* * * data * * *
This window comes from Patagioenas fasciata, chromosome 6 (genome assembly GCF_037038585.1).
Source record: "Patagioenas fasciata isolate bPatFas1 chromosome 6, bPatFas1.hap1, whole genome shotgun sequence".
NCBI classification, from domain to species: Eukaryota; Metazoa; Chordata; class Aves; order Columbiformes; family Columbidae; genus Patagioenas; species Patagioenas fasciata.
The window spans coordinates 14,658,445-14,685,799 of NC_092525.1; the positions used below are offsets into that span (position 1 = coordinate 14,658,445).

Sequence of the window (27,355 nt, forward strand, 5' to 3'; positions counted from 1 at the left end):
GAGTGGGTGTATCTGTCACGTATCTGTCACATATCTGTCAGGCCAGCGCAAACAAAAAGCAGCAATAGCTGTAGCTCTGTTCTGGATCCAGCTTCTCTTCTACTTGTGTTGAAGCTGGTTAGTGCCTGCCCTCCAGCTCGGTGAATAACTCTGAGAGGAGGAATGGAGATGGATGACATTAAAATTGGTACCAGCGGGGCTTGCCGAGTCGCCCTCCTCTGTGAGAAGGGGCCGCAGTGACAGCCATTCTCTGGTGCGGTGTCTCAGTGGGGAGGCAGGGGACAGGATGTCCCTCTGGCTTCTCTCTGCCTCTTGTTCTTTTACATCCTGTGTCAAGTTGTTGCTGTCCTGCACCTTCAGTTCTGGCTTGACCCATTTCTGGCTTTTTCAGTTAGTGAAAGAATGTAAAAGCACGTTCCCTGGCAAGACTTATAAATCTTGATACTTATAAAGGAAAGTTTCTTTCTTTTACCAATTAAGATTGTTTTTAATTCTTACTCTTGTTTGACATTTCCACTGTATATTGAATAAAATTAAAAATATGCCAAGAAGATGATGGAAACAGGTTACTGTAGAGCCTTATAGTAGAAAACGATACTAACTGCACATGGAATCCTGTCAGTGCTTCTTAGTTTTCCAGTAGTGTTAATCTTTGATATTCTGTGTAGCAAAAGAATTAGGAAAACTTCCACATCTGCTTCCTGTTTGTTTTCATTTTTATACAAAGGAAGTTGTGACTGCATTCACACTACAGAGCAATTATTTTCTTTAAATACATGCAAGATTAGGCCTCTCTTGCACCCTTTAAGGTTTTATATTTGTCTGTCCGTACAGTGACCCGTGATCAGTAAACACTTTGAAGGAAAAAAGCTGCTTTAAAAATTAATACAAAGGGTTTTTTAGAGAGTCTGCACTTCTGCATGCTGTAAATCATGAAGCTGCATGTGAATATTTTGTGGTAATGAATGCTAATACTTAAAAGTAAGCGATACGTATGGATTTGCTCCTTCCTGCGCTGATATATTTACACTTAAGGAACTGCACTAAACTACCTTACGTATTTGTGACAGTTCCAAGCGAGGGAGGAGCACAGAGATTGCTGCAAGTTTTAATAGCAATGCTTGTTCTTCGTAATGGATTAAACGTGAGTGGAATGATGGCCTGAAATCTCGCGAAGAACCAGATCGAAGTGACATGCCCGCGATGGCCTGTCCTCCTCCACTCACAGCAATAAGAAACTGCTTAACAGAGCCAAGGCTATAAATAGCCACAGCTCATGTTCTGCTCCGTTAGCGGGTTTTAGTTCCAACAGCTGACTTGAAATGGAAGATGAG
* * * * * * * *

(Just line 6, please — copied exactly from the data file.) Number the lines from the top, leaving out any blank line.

GAGTGGGTGTATCTGTCACGTATCTGTCACATATCTGTCAGGCCAGCGCAAACAAAAAGCAGCAATAGCTGTAGCTCTGTTCTGGATCCAGCTTCTCTTCTACTTGTGTTGAAGCTGGTTAGTGCCTGCCCTCCAGCTCGGTGAATAACTCTGAGAGGAGGAATGGAGATGGATGACATTAAAATTGGTACCAGCGGGGCTTGCCGAGTCGCCCTCCTCTGTGAGAAGGGGCCGCAGTGACAGCCATTCTCTGGTGCGGTGTCTCAGTGGGGAGGCAGGGGACAGGATGTCCCTCTGGCTTCTCTCTGCCTCTTGTTCTTTTACATCCTGTGTCAAGTTGTTGCTGTCCTGCACCTTCAGTTCTGGCTTGACCCATTTCTGGCTTTTTCAGTTAGTGAAAGAATGTAAAAGCACGTTCCCTGGCAAGACTTATAAATCTTGATACTTATAAAGGAAAGTTTCTTTCTTTTACCAATTAAGATTGTTTTTAATTCTTACTCTTGTTTGACATTTCCACTGTATATTGAATAAAATTAAAAATATGCCAAGAAGATGATGGAAACAGGTTACTGTAGAGCCTTATAGTAGAAAACGATACTAACTGCACATGGAATCCTGTCAGTGCTTCTTAGTTTTCCAGTAGTGTTAATCTTTGATATTCTGTGTAGCAAAAGAATTAGGAAAACTTCCACATCTGCTTCCTGTTTGTTTTCATTTTTATACAAAGGAAGTTGTGACTGCATTCACACTACAGAGCAATTATTTTCTTTAAATACATGCAAGATTAGGCCTCTCTTGCACCCTTTAAGGTTTTATATTTGTCTGTCCGTACAGTGACCCGTGATCAGTAAACACTTTGAAGGAAAAAAGCTGCTTTAAAAATTAATACAAAGGGTTTTTTAGAGAGTCTGCACTTCTGCATGCTGTAAATCATGAAGCTGCATGTGAATATTTTGTGGTAATGAATGCTAATACTTAAAAGTAAGCGATACGTATGGATTTGCTCCTTCCTGCGCTGATATATTTACACTTAAGGAACTGCACTAAACTACCTTACGTATTTGTGACAGTTCCAAGCGAGGGAGGAGCACAGAGATTGCTGCAAGTTTTAATAGCAATGCTTGTTCTTCGTAATGGATTAAACGTGAGTGGAATGATGGCCTGAAATCTCGCGAAGAACCAGATCGAAGTGACATGCCCGCGATGGCCTGTCCTCCTCCACTCACAGCAATAAGAAACTGCTTAACAGAGCCAAGGCTATAAATAGCCACAGCTCATGTTCTGCTCCGTTAGCGGGTTTTAGTTCCAACAGCTGACTTGAAATGGAAGATGAG